The diffuser is pretty integral to the way the car handles, and therefore may not be as simple as I’ve just stated. But to me, this whole saga just screams like a spoiled child.

  • Kick up a stink meaning complaining?

    I think this is a recent trend, I seems to me that the old custom was just to do the same offending thing than the others and be done with it, and that contributed enormously to the development of F1 and its technology.

  • Kick up a stink meaning complaining?

    Yeah. Although often, “kicking up a stink” refers to complaining just for the sake of complaining. As opposed to complaining because there is a real need to. Sorry, my English-isms coming through there! 🙂

    It seems to me that the old custom was just to do the same offending thing than the others and be done with it, and that contributed enormously to the development of F1 and its technology.

    To a degree, I would have to agree. Providing the issue in question isn’t too far away from the rules (ie, a loophole like in this case is fine by me), and providing it doesn’t hinder safety, then I think it should be allowed if the stewards/FIA say it is okay. And therefore, an appeal should not be allowed. It should either be copy the idea, develop your own take on the idea, or do neither and keep quiet.

  • There’s nothing to disagree with in your post.. it’s obvious that once the teams get the all clear for the design that should stand and once a race is over and the results announced those shouldn’t be changed unless there are exceptional circumstances.

    You’ve been very good not to put things a little bit more aggressively: you could have said the current F1 setup is a ludicrous mess. Why can’t the FIA take a first and final decision when the design is first checked? Why does it take several weeks to set up an appeal? Why is there an appeals process anyway? Especially since FIA procedures hardly meet any standard of due process anyway? Why do race stewards have to do more than to check that the cars haven’t changed in an illegal way since they were approved last time?

    There’s too many cooks. Too much politicking and too little impartiality. It could be very simple indeed and I don’t think it would lose the sport any fans.. on the contrary.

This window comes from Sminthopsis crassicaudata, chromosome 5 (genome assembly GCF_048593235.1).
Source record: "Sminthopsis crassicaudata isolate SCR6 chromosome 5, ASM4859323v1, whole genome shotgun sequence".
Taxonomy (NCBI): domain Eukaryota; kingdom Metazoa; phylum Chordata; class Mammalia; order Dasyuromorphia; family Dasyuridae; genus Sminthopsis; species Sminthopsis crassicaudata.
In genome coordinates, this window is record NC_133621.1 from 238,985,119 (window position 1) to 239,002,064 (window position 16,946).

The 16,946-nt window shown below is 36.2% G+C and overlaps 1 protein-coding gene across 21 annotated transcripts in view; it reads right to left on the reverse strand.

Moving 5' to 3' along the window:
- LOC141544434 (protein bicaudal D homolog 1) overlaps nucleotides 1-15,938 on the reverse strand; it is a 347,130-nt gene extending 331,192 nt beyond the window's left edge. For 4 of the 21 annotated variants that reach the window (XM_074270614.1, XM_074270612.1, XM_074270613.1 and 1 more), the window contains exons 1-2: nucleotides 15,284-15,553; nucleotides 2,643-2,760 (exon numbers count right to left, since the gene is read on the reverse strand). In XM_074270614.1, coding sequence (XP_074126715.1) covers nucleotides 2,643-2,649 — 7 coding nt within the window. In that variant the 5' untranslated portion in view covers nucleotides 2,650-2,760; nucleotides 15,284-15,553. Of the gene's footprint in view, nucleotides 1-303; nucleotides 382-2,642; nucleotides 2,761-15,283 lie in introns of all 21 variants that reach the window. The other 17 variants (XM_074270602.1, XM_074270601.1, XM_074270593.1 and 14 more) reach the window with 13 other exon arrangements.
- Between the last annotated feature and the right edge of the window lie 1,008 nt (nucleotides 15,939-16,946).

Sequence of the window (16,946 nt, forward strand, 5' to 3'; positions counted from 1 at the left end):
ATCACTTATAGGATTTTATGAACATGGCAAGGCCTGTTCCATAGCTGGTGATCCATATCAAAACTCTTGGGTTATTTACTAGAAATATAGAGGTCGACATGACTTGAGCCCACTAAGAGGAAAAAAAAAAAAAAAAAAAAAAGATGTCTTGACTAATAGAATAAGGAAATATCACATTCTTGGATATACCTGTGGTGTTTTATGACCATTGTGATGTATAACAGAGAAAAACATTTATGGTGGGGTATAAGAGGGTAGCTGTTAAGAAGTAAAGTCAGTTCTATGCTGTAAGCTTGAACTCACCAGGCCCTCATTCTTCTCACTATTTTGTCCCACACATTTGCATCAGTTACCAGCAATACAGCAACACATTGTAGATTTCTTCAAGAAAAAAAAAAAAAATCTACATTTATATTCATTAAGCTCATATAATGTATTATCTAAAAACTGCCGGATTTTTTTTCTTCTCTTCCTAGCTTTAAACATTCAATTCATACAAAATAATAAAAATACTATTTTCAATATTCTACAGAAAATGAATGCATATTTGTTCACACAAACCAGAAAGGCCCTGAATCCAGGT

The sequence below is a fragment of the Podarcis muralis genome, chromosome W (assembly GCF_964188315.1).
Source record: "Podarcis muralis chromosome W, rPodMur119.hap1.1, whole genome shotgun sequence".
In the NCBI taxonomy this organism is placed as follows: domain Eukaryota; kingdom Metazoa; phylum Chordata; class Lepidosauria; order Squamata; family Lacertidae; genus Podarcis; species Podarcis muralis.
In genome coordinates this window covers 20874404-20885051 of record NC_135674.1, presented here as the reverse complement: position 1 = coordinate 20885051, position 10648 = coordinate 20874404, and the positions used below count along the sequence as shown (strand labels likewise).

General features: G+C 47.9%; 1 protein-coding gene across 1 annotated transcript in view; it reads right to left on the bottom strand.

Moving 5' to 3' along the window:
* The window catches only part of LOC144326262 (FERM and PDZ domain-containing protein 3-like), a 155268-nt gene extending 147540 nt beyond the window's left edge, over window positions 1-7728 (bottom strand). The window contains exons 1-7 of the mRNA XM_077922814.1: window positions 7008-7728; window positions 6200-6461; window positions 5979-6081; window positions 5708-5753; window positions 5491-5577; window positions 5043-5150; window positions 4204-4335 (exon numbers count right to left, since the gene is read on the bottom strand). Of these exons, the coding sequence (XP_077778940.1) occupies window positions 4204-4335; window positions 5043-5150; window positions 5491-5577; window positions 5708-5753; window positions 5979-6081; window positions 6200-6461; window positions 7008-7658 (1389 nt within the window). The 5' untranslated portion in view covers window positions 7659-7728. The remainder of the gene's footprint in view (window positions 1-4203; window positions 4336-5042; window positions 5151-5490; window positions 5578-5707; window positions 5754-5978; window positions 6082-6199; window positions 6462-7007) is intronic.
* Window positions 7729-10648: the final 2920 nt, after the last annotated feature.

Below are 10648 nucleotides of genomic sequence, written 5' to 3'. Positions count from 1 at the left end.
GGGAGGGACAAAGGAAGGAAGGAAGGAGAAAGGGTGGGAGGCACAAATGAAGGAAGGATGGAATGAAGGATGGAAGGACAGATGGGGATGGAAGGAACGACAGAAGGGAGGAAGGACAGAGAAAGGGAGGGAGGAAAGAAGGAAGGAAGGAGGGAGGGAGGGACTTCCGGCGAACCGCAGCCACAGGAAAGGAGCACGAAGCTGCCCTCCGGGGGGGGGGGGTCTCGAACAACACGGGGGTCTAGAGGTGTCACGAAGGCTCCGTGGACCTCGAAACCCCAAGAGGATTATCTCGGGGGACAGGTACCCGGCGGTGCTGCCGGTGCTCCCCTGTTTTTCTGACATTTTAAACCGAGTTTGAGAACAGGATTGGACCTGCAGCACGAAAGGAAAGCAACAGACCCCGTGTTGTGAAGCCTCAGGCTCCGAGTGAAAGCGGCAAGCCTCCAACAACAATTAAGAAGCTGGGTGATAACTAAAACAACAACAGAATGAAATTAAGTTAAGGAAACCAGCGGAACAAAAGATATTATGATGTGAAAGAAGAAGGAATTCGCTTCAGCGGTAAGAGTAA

• You’ve been very good not to put things a little bit more aggressively: you could have said the current F1 setup is a ludicrous mess. Why can’t the FIA take a first and final decision when the design is first checked?

    Thank you Frank. You’ve summed a difficult paragraph for me write rather succinctly and neatly.

    Of course, to add to it, checks should be made at regular intervals to avoid development of dubious parts, but at the end of the day, what is the point of appeal? The FIA write the [potentially ambiguous] rules, therefore, after their checks, the ruling should stand.

    The rules shouldn’t be ambiguous to begin with, but once deemed okay, the ruling should stand.

  • One thing is clear: the doubledecker diffusers are legal according to the letter of the law. That has been confirmed by Max, Charlie Whiting and the stewards. What the other teams are saying is that the diffusers offend against the spirit and intent of the rule.

    That may or may not be true (it depends on a subjective judgement, after all) but it is also irrelevant. The designers have to attend to what the rules say, not to what they are intended to say. Otherwise we have endless arguments over what the spirit of the rules is.

    The plain fact is that the diffuser rule has been written in such a way that it allows for something that was not intended. That is a fault of the rulemakers and the designers cannot be blamed or penalised for taking advantage of it. The lesson is that the legislators need to try harder, that’s all.

    Rather than lodging an appeal that should not succeed (of course, it may be upheld, judging by the Appeal Court’s awful record in such disputes), but, for the sake of the sport and justice, the protesting teams should accept that they missed a trick and devote their energies to getting their own fancy diffusers.

  • I really dont care about those details, when it comes to such things, one has to look at the fancy aero packages that, say, Honda had and think about the advantages they had…none. If we talk about the engines, or kers or Electronic help then it matters to me.

  • A great piece on the ongoing saga, I’m glad I found your blog. Today, of course, sees the decision in Paris by three officials and I refuse to get drawn into calling their decision.

    What I wanted to point out is that the effect of an outcome in favour of the defendants could also be seen as a method of the FIA reasserting their authority on the big teams. As mentioned above, it’s not as simple as adding a new diffuser for the teams without one as other aerodynamics need to be altered to run in tandem. As I understand it, Red Bull would be forced to re-design their rear suspension unit to accommodate any changes, so a hefty cost of time and finances is involved.

    Ironically, in the past, teams with money to invest in new technologies were allowed to hold an advantage over the poorer relations (remember the advent of semi automatic gear boxes?) but in this case, budget has not led to the advantage.